What was the difference between skilled and semi skilled workers during the Gilded Age quizlet?

By the late 1800s the United States' industrial output and GDP was growing faster than that of any other country in the world. [What is GDP?]
At the center of the nation's economic success was a dynamic and expansive industrial capitalism, one consequence of which was mass immigration. From 1865 to 1918, 27.5 million immigrants poured into the United States, many aspiring to the opportunities afforded by the nation's economic successes

The late nineteenth century was a time when industrial capitalism was new, raw, and sometimes brutal. Between 1881 and 1900, 35,000 workers per year lost their lives in industrial and other accidents at work, and strikes were commonplace: no fewer than 100,000 workers went on strike each year. In 1892, for example, 1,298 strikes involving some 164,000 workers took place across the nation. Unions—which function to protect workers' wages, hours of labor, and working conditions—were on the rise.

Strikes and strikebreaking: The Homestead Strike
On June 29, 1892, Henry Clay Frick, the manager of the Homestead Steelworks outside Pittsburgh, Pennsylvania—motivated by a desire to break the union of skilled steel workers who for years had controlled elements of the workflow on the shop floor in the steel mill and slowed output—locked the members of the Amalgamated Association of Iron and Steel Workers (AA) out of the Homestead Steelworks. In response, the next day, AA members struck the plant.

Photograph of Henry Clay Frick.
Henry Clay Frick, manager of the Homestead Steelworks. Image courtesy Library of Congress.
In the first days of the strike, Frick decided to bring in a group of strikebreakers (commonly called scabs).

To get inside the steelworks, the replacement workers would have the daunting task of making their way past picketing strikers who had surrounded the steelworks. But Frick hadn't hired any old strikebreakers: he decided to hire men from the Pinkerton detective agency, who were technically dubbed "detectives" but who were actually armed men seeking to push past striking workers and forcibly reopen the steelworks.

On July 6, gunfire broke out between striking workers and some of the three hundred Pinkerton detectives that Frick had hired. The Pinkerton agents, who were aboard barges being towed toward the side of the steelworks that bordered the Monongahela River, were pinned down in the barges by gunfire from the striking workers. By the next afternoon, with several having been killed on both sides, the Pinkertons raised a white flag of surrender.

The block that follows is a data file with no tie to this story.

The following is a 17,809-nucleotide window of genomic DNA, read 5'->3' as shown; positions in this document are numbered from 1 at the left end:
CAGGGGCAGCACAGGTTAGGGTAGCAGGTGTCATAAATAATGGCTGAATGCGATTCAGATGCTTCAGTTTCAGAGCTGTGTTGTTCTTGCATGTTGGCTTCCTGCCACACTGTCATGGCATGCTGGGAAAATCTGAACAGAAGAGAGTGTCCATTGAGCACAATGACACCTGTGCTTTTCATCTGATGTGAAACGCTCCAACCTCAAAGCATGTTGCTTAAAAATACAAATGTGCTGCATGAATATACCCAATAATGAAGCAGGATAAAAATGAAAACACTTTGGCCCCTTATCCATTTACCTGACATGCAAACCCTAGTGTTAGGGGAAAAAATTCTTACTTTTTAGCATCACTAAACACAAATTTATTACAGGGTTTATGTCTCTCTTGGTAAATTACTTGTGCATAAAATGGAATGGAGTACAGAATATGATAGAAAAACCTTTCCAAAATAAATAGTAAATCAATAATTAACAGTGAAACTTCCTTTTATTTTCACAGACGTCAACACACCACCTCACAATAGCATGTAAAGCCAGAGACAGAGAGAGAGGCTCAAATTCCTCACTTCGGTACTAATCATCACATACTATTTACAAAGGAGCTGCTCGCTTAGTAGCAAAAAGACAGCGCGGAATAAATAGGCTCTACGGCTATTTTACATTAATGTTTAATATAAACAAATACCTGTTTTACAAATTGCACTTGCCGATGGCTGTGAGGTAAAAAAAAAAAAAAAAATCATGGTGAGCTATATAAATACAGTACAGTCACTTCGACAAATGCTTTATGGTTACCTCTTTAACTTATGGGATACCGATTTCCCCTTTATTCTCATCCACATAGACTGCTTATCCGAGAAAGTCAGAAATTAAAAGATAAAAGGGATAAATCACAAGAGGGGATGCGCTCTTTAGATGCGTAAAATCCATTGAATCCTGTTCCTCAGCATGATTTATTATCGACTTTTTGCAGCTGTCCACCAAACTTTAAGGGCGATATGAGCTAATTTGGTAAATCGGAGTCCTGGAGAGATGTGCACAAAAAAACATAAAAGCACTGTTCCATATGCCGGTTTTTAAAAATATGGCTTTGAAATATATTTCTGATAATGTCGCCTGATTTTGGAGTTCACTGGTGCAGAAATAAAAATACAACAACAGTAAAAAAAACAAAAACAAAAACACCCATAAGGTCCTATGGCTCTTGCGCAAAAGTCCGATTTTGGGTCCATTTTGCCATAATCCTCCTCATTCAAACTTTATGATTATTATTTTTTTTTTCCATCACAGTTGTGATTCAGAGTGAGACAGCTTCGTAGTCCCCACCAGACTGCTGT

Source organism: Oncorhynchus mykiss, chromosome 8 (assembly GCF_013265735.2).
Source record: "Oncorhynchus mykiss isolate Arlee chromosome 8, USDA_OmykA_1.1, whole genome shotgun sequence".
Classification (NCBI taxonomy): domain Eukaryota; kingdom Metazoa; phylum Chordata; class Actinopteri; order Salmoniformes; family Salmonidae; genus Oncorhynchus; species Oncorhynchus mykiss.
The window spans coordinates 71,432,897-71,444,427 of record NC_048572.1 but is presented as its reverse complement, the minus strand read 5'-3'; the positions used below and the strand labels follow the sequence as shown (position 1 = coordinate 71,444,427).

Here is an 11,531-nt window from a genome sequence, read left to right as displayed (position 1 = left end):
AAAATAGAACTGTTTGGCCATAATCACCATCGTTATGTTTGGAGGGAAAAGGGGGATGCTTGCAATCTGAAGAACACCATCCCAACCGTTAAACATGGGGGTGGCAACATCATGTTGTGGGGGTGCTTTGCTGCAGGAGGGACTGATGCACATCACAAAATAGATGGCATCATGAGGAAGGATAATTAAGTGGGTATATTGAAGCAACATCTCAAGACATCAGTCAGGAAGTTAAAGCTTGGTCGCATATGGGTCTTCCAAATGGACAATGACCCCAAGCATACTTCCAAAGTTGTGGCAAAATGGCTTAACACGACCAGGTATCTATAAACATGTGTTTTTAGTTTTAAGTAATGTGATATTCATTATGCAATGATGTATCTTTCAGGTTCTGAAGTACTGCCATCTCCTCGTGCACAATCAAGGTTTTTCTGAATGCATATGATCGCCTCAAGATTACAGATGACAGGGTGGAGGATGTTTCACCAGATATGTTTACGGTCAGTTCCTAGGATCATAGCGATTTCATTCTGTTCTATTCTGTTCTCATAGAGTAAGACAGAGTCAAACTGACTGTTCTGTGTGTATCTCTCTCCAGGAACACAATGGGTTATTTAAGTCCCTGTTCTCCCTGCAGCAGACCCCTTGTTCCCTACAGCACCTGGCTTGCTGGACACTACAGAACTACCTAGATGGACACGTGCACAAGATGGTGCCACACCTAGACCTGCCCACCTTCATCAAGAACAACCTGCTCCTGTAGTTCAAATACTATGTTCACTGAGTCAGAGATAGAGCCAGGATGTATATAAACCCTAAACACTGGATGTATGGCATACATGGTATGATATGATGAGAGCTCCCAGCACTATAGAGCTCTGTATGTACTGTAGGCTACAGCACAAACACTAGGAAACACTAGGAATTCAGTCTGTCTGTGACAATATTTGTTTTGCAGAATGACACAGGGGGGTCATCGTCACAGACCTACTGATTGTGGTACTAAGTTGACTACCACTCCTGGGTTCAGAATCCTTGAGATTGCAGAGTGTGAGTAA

Five days later, however, 6,000 state militiamen who had been dispatched by the governor of Pennsylvania marched into town, surrounded the steelworks, and reopened the plant. The state government had sided with the owners. The union had been defeated.

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There were and are many bad and good effects on monopolies. Consumers of a monopoly product pay a higher price than they would have under a competitive market, so there is a transfer of income from the consumers to the owners of the monopoly. In general, owners of businesses, including stockholders, tend to be wealthier than the buyers of a monopoly product, so this causes a transfer of income from poorer people to wealthier people, creating a greater inequity than would otherwise be the case. This is very clear in the idea of the gilded age. Some monopolies do maintain research and development because the barriers to entry into the industry may be short-lived, which is true in the case of patents, for instance, so in today's day and age drug companies continually spend billions of dollars every year developing new drugs.
Monopolies will also often use the legal system to thwart would-be competitors, especially with regard to patents. Even when the monopolist does not have a strong legal position, the exorbitant cost of defending against a patent suit in most countries can effectively suppress competition in many cases. Monopolies do however create a more powerful economy which everyone 'benefits' off of so the effects are not really black and white.